Nikki Reimer lives on the traditional territories of the people of the Treaty 7 region in Southern Alberta. She writes poetry, essays and criticism, organizes in community, yells on the internet, and makes digital art. Her published books are DOWNVERSE and [sic]; My Heart is a Rose Manhattan is forthcoming from Talonbooks. Her creative and non-fiction work has appeared on stages, billboards, public art exhibits, pop-up bistro menus, and in various magazines, journals and anthologies. Reimer explores found and remixed methods for generating material, including n+1 and blackout methods. She writes primarily in free verse, and writes poetry on feminist issues, urban life, loss and grief, politics, and other heavy subjects, though her work is also at times darkly funny and absurd.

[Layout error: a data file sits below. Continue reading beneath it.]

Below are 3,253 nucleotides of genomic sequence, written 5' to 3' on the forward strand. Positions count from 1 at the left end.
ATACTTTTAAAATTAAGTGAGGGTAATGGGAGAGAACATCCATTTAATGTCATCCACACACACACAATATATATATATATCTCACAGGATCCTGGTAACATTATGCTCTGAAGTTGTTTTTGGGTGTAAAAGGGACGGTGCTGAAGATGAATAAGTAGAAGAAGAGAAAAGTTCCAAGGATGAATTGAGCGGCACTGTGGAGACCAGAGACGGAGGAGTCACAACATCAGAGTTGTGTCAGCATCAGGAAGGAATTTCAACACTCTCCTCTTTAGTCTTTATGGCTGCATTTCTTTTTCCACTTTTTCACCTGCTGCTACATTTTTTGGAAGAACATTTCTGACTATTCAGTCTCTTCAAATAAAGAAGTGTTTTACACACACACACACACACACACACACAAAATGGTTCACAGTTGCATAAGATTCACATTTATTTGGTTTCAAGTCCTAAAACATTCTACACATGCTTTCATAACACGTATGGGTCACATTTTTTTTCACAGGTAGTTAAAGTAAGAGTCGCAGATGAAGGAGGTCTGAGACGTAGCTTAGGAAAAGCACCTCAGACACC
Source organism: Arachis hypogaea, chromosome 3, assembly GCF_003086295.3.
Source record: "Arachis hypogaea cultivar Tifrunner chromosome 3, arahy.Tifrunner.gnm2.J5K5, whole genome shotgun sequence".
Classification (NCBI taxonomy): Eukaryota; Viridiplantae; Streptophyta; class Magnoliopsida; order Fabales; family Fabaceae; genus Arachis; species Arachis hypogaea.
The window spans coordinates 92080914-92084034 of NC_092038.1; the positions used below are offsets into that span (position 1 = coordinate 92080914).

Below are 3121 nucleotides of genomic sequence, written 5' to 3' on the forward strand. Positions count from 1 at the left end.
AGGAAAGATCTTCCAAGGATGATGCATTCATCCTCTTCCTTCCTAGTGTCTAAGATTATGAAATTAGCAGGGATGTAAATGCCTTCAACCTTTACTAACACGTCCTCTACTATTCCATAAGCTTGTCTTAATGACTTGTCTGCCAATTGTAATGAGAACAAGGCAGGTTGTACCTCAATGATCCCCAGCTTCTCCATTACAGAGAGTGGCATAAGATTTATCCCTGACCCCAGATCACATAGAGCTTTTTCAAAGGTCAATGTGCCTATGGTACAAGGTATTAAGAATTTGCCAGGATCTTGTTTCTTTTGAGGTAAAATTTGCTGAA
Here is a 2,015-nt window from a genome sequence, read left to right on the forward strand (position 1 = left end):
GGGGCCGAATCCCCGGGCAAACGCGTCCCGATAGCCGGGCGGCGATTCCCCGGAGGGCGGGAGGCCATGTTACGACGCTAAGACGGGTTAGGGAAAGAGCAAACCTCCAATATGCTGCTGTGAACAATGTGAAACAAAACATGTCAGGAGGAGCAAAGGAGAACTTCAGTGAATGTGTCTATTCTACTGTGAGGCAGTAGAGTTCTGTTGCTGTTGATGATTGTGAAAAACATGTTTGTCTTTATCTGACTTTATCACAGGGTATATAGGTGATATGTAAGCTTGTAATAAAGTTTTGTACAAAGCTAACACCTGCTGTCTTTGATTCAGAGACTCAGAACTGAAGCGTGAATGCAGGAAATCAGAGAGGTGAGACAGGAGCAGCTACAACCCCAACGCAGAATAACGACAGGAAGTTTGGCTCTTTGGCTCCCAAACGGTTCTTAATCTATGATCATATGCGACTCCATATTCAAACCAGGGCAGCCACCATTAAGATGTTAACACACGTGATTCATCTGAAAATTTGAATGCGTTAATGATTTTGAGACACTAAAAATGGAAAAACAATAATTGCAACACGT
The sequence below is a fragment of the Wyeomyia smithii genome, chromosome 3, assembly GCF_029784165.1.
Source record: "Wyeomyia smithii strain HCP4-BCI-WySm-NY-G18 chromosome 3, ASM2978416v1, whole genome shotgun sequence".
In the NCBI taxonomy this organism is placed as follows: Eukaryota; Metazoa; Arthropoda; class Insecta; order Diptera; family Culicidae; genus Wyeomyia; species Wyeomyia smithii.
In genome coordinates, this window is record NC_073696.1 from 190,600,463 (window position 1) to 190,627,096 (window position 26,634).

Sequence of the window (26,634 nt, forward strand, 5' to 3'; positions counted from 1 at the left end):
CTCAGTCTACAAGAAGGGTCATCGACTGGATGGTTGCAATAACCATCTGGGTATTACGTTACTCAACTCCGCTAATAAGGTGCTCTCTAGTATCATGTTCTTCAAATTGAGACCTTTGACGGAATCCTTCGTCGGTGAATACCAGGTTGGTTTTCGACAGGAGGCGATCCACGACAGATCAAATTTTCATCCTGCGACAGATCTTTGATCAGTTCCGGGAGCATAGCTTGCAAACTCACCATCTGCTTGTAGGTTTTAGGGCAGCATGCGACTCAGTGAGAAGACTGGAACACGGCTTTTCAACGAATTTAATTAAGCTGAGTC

I read poetry in high school, and used to inscribe my favourite song lyrics in my exercise books, and one particularly punk pair of jeans. My very favourite poem from late adolescence is Frank O’Hara’s “Song (Is it Dirty),” which made it’s way into my first book of poetry as an epigraph. O'Hara's tone is both exulting and blunt, poetic, but anti-whimsical. "That's not a thought, that's soot." The city is dirty, and we love it.
I’ve been writing poetry since I was a child, and started thinking of myself as a poet when I was in high school.
A poet’s job is to challenge mainstream culture’s definition of the world, to explore the world as they see it, and to define new possible worlds.
“Trust Fund Witches” by Emma Healey. I love the assonance, alliteration, sensual glittery imagery. The scene Healey weaves is as gritty as O'Hara's odes to New York, but Healey reminds us about the capital that underpins bohemian luxury. These witches have "glittering auras," they're fashionably lo-fi, but with wealth that allows them to move through walls. Who belongs? Who owns? Who stays?